I want to create a fairly simple mathematical model that describes usage patterns and performance trade-offs in a system.
The system behaves as follows:
- clients periodically issue multi-cast packets to a network of hosts
- any host that receives the packet, responds with a unicast answer directly
- the initiating host caches the responses for some given time period, then discards them
- if the cache is full the next time a request is required, data is pulled from the cache not the network
- packets are of a fixed size and always contain the same information
- hosts are symmetic - any host can issue a request and respond to requests
I want to produce some simple mathematical models (and graphs) that describe the trade-offs available given some changes to the above system:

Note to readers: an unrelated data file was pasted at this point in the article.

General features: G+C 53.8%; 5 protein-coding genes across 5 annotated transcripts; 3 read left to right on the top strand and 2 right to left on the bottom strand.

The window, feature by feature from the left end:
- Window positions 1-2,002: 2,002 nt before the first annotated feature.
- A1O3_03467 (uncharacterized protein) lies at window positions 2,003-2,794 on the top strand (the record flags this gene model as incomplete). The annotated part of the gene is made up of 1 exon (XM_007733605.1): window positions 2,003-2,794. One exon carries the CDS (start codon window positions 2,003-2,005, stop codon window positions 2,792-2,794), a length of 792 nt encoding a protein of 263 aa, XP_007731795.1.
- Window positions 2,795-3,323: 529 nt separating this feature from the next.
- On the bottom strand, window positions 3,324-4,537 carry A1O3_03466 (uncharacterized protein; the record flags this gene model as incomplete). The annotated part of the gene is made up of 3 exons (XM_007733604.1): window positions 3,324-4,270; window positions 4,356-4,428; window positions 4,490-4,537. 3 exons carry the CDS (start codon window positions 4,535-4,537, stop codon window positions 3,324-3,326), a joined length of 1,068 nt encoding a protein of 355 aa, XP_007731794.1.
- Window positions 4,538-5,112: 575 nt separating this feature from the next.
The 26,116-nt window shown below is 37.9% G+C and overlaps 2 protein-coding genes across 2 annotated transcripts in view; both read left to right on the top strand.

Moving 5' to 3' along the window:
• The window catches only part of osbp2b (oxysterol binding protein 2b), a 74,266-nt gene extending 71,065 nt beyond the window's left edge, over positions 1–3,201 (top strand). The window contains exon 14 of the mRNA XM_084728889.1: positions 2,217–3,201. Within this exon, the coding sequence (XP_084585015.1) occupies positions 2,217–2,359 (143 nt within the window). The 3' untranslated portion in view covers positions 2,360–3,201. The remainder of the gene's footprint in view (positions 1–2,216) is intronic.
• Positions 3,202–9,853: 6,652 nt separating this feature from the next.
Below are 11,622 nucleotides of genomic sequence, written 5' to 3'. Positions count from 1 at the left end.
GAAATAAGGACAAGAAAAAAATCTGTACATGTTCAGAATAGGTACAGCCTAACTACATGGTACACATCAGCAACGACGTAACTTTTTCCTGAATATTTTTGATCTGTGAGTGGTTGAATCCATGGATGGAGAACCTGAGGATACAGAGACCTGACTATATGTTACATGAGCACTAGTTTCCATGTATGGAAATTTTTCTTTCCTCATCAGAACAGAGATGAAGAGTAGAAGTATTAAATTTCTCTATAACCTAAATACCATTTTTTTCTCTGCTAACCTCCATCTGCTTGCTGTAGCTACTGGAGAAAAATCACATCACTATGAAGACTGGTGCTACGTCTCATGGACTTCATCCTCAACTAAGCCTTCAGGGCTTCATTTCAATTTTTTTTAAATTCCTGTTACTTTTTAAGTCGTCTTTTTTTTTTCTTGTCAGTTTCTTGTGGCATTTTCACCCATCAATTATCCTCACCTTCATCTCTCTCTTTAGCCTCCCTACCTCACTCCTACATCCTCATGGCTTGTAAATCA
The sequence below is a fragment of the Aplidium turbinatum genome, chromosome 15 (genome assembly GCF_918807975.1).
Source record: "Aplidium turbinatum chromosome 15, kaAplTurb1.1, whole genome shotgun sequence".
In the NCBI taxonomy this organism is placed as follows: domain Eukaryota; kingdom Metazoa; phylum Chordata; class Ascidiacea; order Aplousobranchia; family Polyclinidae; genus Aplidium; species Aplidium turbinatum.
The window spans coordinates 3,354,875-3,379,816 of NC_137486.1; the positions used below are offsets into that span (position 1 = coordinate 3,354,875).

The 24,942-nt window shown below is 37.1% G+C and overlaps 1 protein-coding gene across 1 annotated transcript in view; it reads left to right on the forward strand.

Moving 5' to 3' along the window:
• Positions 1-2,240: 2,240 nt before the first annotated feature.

- What happens where you vary the amount of time a host caches responses? How much data does this save? How many calls to the network do you avoid? (clearly depends on activity)
- Suppose responses are also multi-cast, and any host that overhears another client's request can cache all the responses it hears - thereby saving itself potentially making a network request - how would this affect the overall state of the system?
- Now, this one gets a bit more complicated - each request-response cycle alters the state of one other host in the network, so the more activity the quicker caches become invalid. How do I model the trade off between the number of hosts, the rate of activity, the "dirtyness" of the caches (assuming hosts listen in to other's responses) and how this changes with cache validity period? Not sure where to begin.
I don't really know what sort of mathematical model I need, or how I construct it. Clearly it's easier to just vary two parameters, but particularly with the last one, I've got maybe four variables changing that I want to explore.
Help and advice appreciated.